Asset managers control more than $100 trillion of financial assets globally. Since the 2008 financial crisis, the industry has come under increasing scrutiny but still remains poorly understood and investment scandals continue to headline in the financial press. Most literature on fund managers concerns how they invest or offers tips on how others can invest, but the way these businesses make money and how they pay their star investors is barely explored. This book examines how the fund management business works and casts a critical eye over the way asset managers operate and make money. It offers a different perspective from technical textbooks on fund management and instead provides insights into the reality of commercial decisions taken by fund managers and their companies.
Beyond describing asset managers’ organizational model – covering investment, distribution and operations – the book explores how some firms have become money-making machines, the nature of their client relationships, the ways firms generate revenues and the cost pressures many are facing. The impact of regulations in shaping the industry is shown to play an important role, for example, in drawing a distinction between hedge funds and mutual funds. Within this, the role of star investors, company culture, and the challenge of sustainable investing are also considered to show how the industry is evolving – and the areas where it is struggling to change.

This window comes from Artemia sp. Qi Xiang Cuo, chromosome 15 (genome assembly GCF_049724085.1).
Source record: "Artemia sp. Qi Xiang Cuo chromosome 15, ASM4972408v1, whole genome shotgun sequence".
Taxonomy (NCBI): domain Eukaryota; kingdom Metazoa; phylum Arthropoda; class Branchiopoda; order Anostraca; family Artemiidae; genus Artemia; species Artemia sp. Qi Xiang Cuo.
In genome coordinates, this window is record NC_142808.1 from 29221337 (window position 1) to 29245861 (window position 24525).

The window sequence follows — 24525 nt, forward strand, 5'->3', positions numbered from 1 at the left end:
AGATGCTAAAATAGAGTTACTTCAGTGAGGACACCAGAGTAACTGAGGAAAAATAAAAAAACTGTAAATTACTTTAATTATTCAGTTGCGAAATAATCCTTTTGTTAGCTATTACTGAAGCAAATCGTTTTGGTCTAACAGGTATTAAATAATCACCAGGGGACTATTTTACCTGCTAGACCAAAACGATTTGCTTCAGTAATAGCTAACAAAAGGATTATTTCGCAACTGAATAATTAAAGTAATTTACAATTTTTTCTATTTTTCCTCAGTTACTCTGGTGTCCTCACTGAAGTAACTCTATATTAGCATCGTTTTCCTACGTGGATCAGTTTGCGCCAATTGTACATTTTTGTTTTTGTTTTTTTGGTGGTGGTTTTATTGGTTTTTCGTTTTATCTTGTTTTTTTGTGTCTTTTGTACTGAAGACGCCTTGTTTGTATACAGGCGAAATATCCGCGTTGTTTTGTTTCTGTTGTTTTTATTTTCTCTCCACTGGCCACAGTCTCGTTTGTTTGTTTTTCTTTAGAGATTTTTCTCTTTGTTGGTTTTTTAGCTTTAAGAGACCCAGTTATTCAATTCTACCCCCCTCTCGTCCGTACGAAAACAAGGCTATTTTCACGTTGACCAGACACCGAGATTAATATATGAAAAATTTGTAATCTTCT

Suitable for students of business and finance, those working in allied areas of the finance sector, and for anyone with a general interest in how financial institutions and markets operate, the book offers readers a balanced and considered guide to the economics of the fund management industry and a critical appraisal of the sector's future.
1. Introduction 2. Organization 3. Business model 4. Managing money 5. Stars and scandals 6. Purpose and sustainability 7. Regulations and responsibilities 8. Sales and products 9. Fees and charging 10. Conclusions and the future
Ed Moisson is a journalist for the Financial Times group and has reported on the fund management industry for many years.